Kitchen & Bath Design Seminar, 6:30 p.m. Neal’s Design Remodel Gallery, 7770 E. Kemper Road. Project consultants and designers present. Includes light fare. Free. Registration required. Presented by Neal’s Design Remodel. 489-7700. Sharonville.


Healthy Living with Diabetes: A Dinner Lecture, 5:45 p.m. TriHealth Fitness and Health Pavilion, 6200 Pfeiffer Road. Experts discuss self-management tools, medications and proper exercise and nutrition following dinner. $15, includes dinner. Registration required. 985-6732; Montgomery. Authors Out Loud Speaker Series, 7 p.m.-9 p.m. Dr. Karen Gail Lewis, acclaimed marriage/family therapist, provides gender relationship tips. $10, $8 advance by Nov. 6. Mayerson JCC, 8485 Ridge Road. Registration recommended. 761-7500. Amberley Village.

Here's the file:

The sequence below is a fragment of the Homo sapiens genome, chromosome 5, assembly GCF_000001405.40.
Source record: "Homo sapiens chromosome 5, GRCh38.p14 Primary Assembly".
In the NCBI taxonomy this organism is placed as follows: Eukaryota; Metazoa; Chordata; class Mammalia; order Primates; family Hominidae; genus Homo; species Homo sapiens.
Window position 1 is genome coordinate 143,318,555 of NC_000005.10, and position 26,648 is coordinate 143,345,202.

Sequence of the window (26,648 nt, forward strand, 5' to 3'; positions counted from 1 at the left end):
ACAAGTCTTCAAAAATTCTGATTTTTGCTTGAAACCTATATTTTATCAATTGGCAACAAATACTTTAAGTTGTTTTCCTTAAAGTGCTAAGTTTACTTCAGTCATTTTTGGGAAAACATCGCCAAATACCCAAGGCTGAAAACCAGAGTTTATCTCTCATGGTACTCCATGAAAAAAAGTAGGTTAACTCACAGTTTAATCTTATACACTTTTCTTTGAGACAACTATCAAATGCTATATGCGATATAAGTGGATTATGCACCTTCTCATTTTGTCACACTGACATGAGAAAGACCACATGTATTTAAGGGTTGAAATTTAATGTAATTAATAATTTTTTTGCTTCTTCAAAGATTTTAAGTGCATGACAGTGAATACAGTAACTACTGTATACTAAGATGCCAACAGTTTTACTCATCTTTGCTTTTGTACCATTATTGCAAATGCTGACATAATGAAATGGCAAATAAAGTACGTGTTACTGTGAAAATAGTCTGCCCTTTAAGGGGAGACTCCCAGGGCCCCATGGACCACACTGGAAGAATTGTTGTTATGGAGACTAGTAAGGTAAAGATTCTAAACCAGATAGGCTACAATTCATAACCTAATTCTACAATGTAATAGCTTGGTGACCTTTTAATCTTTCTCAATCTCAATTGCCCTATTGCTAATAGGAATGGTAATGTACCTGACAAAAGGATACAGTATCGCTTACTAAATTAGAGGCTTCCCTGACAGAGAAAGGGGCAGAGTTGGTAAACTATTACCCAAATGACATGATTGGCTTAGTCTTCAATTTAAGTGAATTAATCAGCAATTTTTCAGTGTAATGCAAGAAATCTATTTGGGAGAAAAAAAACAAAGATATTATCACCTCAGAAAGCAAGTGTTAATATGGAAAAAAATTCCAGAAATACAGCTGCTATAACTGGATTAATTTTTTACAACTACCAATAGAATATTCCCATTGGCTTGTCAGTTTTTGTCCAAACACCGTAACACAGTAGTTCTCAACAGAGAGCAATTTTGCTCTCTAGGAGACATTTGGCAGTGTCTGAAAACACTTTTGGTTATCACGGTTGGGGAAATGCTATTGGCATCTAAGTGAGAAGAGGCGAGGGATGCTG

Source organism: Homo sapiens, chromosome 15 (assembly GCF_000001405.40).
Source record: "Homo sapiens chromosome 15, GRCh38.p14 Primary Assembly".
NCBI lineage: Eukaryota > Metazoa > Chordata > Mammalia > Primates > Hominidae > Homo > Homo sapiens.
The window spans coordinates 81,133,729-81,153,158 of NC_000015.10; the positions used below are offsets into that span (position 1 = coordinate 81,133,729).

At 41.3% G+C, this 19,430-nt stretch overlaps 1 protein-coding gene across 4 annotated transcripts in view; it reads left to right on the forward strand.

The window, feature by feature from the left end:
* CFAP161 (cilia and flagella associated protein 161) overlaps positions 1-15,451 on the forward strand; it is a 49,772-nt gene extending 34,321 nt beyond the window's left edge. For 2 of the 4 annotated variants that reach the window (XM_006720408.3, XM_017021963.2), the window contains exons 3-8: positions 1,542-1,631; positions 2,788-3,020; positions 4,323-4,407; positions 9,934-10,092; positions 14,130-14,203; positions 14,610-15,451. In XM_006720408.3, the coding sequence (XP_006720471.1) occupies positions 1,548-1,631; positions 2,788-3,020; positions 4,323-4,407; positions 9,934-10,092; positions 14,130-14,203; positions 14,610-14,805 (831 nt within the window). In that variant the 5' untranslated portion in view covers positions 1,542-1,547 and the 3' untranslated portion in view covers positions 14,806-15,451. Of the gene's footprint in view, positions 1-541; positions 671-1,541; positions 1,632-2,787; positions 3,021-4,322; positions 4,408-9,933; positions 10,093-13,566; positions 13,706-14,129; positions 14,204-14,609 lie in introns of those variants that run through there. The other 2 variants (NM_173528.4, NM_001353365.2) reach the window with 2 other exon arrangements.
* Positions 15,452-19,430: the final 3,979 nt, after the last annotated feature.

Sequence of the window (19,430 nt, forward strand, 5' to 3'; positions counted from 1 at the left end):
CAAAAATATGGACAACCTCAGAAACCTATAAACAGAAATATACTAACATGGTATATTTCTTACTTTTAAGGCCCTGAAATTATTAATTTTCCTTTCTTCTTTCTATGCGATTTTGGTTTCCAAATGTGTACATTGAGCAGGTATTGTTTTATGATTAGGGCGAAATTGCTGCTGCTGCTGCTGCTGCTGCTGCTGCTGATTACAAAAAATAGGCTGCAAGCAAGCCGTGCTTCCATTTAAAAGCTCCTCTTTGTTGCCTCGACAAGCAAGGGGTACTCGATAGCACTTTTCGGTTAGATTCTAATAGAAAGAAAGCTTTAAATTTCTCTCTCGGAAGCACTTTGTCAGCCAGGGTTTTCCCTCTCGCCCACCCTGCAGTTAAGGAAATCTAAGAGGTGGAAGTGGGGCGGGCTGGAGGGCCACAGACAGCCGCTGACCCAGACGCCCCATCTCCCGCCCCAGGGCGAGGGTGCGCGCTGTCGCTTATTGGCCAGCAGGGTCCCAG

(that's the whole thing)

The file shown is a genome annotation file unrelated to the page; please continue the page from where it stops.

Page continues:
Silly Sports Challenge, 11 a.m. Sharon Woods, 11450 Lebanon Road. Scooter canoe races, broomball or some other whacky game. Children should wear athletic clothes and shoes. Ages 4-6. Free, vehicle permit required. Registration required by Nov. 11. 521-7275. Sharonville. Nature Stories, 10:30 a.m. Turkeys. Sharon Woods, 11450 Lebanon Road. Free, vehicle permit required. Presented by Hamilton County Park District. 521-7275. Sharonville.


Troy Baxley, 8 p.m. $8, $4 college students and military. Ages 18 and up. Go Bananas, 8410 Market Place. 984-9288. Montgomery.


Glendale Heritage Museum, 11 a.m.-3 p.m. Glendale Heritage Museum, 44 Village Square. Displays history of America’s first planned railroad commuter town. Free, donations accepted. Presented by Glendale Heritage Preservation. Through Dec. 31. 771-4908. Glendale. Gorman Heritage Farm, 9 a.m.-5 p.m. Gorman Heritage Farm, 10052 Reading Road. An environmentally responsible working farm. $5, $3 ages 3-17 and seniors, free for members. 563-6663; Evendale.